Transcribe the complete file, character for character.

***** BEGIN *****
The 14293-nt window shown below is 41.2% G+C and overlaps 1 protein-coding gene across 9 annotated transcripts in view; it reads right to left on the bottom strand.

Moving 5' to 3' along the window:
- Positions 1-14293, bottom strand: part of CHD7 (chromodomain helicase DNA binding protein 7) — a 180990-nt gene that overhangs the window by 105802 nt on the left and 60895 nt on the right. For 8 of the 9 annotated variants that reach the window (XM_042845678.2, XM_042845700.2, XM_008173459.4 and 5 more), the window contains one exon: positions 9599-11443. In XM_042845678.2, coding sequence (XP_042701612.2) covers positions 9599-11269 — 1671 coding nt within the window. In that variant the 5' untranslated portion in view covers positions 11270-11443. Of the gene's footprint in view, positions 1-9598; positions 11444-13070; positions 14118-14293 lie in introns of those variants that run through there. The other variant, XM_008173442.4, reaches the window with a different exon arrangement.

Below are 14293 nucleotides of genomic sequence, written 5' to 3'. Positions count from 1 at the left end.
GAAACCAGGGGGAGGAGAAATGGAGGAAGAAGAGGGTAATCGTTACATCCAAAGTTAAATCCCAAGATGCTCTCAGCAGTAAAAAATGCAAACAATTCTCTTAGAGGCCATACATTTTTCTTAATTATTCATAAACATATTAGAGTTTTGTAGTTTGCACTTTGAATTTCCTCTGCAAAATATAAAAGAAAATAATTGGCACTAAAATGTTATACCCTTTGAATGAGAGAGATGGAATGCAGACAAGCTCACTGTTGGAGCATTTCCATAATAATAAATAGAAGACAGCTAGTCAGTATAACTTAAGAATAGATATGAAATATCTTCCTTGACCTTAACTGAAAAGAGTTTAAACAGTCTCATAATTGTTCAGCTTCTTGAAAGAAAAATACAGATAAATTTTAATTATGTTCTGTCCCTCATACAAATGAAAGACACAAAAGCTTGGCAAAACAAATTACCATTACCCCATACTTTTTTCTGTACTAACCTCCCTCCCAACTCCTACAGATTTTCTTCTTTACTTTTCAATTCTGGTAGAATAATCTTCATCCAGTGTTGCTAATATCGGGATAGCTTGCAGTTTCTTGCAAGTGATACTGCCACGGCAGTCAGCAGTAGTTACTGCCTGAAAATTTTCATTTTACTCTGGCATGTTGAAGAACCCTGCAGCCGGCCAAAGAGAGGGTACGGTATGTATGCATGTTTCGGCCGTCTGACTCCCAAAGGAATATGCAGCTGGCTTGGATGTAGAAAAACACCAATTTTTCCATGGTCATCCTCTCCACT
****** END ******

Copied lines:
The 14293-nt window shown below is 41.2% G+C and overlaps 1 protein-coding gene across 9 annotated transcripts in view; it reads right to left on the bottom strand.

Moving 5' to 3' along the window:
- Positions 1-14293, bottom strand: part of CHD7 (chromodomain helicase DNA binding protein 7) — a 180990-nt gene that overhangs the window by 105802 nt on the left and 60895 nt on the right. For 8 of the 9 annotated variants that reach the window (XM_042845678.2, XM_042845700.2, XM_008173459.4 and 5 more), the window contains one exon: positions 9599-11443. In XM_042845678.2, coding sequence (XP_042701612.2) covers positions 9599-11269 — 1671 coding nt within the window. In that variant the 5' untranslated portion in view covers positions 11270-11443. Of the gene's footprint in view, positions 1-9598; positions 11444-13070; positions 14118-14293 lie in introns of those variants that run through there. The other variant, XM_008173442.4, reaches the window with a different exon arrangement.

Below are 14293 nucleotides of genomic sequence, written 5' to 3'. Positions count from 1 at the left end.
GAAACCAGGGGGAGGAGAAATGGAGGAAGAAGAGGGTAATCGTTACATCCAAAGTTAAATCCCAAGATGCTCTCAGCAGTAAAAAATGCAAACAATTCTCTTAGAGGCCATACATTTTTCTTAATTATTCATAAACATATTAGAGTTTTGTAGTTTGCACTTTGAATTTCCTCTGCAAAATATAAAAGAAAATAATTGGCACTAAAATGTTATACCCTTTGAATGAGAGAGATGGAATGCAGACAAGCTCACTGTTGGAGCATTTCCATAATAATAAATAGAAGACAGCTAGTCAGTATAACTTAAGAATAGATATGAAATATCTTCCTTGACCTTAACTGAAAAGAGTTTAAACAGTCTCATAATTGTTCAGCTTCTTGAAAGAAAAATACAGATAAATTTTAATTATGTTCTGTCCCTCATACAAATGAAAGACACAAAAGCTTGGCAAAACAAATTACCATTACCCCATACTTTTTTCTGTACTAACCTCCCTCCCAACTCCTACAGATTTTCTTCTTTACTTTTCAATTCTGGTAGAATAATCTTCATCCAGTGTTGCTAATATCGGGATAGCTTGCAGTTTCTTGCAAGTGATACTGCCACGGCAGTCAGCAGTAGTTACTGCCTGAAAATTTTCATTTTACTCTGGCATGTTGAAGAACCCTGCAGCCGGCCAAAGAGAGGGTACGGTATGTATGCATGTTTCGGCCGTCTGACTCCCAAAGGAATATGCAGCTGGCTTGGATGTAGAAAAACACCAATTTTTCCATGGTCATCCTCTCCACT